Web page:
Children's toys are potent stimulators of fantasy; the juvenile imagination animates them, and actual "coming alive" seems a natural extension (> Animate/Inanimate). Sinister aspects of this awakening tend to involve Dolls, which perhaps seem already too disturbingly human, although the rag doll in The Nightmare Before Christmas (1993) is, by contrast, a conscience. Animated toy soldiers are ever-popular, from H G Wells's "The Magic Shop" (in Twelve Stories and a Dream coll 1903) to Diana Wynne Jones's Charmed Life (1977); Saki's nonfantastic "The Toys of Peace" (1914) satirically introduces worthy models of ballot boxes and politicians, which children rapidly adapt for bloodstained battle-scenes. In A A Milne's Winnie-the-Pooh stories and John Masefield's The Midnight Folk (1927) stuffed toys become full-fledged Companions, having equal status with children and Talking Animals. Masefield's story interestingly breaks the tacit rule that such toys, being presumably animated by a child's belief, cannot interact with the adult world (>>> Invisible Companion). In Tom Thumb (1958) the fact that Tom is an infant, even though he has a maturely adult (albeit miniature) body, is conveyed by the fact that only he can see his toys come alive. The toy status of the eponymous clockwork figures in Russell Hoban's The Mouse and His Child (1967) is far more restricting, amounting to Bondage: their range of actions is limited and their machinery must be repeatedly rewound. The heroine of Neil Gaiman's A Game of You (graph coll 1993) comes to an important Recognition that animal companions in "her" Fantasyland are fleshed-out memories of childhood toys. In the Animated Movie Toy Story (1995), the toy spaceman Buzz Lightyear must learn to accept his toyhood and the impossibility of becoming a Real Boy. This movie makes play with the easily imagined rivalry between toys competing for their owner's favours; Gene Wolfe takes this further in "The War Beneath the Tree" (1979), whose toys face a Last Battle with the new intake supplanting them at Christmas.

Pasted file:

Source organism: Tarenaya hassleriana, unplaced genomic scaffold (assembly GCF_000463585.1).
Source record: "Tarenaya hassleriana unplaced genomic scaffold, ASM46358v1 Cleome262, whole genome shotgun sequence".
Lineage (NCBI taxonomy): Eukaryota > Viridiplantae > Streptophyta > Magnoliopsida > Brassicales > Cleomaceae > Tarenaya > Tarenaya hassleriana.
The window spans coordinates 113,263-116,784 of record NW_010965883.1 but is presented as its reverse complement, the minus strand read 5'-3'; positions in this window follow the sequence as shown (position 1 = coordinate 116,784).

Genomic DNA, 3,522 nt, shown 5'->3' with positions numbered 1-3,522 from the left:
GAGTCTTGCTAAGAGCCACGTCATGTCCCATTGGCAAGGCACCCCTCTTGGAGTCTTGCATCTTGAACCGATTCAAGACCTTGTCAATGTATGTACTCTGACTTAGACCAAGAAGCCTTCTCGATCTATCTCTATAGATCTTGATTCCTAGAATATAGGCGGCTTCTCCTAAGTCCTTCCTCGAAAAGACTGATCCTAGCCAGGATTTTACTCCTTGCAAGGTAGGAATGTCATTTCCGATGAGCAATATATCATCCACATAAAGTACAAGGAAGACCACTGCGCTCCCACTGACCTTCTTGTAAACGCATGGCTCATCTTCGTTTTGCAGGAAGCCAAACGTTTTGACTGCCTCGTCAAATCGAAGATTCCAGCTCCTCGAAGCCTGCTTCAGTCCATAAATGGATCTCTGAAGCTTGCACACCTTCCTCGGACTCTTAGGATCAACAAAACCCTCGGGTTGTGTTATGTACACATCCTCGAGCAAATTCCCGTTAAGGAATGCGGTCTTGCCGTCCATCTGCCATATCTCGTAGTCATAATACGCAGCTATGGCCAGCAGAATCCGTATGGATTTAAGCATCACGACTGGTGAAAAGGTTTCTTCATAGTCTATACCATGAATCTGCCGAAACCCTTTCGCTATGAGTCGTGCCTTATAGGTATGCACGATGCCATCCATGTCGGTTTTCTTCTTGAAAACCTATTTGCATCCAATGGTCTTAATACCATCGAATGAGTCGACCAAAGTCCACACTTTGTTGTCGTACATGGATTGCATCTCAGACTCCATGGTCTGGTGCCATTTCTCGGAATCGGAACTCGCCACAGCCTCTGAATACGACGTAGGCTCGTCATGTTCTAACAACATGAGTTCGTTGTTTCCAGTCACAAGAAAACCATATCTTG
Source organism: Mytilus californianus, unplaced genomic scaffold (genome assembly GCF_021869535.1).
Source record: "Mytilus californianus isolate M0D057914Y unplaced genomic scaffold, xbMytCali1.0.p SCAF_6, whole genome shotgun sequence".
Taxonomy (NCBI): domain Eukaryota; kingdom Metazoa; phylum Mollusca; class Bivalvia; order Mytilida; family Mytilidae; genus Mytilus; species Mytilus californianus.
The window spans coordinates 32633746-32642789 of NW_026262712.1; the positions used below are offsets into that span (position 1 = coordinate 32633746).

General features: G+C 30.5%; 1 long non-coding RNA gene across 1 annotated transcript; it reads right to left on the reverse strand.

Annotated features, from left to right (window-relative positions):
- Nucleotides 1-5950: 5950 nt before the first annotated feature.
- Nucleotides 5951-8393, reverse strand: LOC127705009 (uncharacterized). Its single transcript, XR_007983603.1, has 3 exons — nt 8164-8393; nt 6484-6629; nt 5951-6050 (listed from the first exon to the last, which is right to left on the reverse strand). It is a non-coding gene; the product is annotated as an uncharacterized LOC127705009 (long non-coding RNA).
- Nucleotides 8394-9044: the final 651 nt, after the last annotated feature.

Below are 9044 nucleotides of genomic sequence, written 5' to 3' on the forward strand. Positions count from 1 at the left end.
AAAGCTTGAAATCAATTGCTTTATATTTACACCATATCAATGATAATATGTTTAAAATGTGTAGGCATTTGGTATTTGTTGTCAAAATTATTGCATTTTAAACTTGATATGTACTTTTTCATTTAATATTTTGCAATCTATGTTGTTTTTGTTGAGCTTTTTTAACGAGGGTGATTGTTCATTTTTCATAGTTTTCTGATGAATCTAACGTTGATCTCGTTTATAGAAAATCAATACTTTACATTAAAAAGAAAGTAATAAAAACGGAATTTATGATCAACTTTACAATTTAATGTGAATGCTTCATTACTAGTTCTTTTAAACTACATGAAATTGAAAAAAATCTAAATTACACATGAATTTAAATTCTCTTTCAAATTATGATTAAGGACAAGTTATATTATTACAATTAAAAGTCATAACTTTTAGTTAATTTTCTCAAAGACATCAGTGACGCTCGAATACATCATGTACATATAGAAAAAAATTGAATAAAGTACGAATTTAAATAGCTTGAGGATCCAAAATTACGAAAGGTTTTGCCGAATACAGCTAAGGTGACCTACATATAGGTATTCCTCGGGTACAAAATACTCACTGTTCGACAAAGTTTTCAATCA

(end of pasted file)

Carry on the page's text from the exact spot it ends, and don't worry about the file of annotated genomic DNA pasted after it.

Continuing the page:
Some toys are more than they seem. Eilonwy's glowing "bauble" in the Chronicles of Prydain sequence by Lloyd Alexander holds potent Magic, and a brass walnut hidden among other playthings in Michael Swanwick's The Iron Dragon's Daughter (1993) proves to be an important Technofantasy component. Randall Garrett's Too Many Magicians (1966) features a magic educational toy whose built-in Spell slowly fades unless unconsciously replenished by the child's developing Talent. [DRL]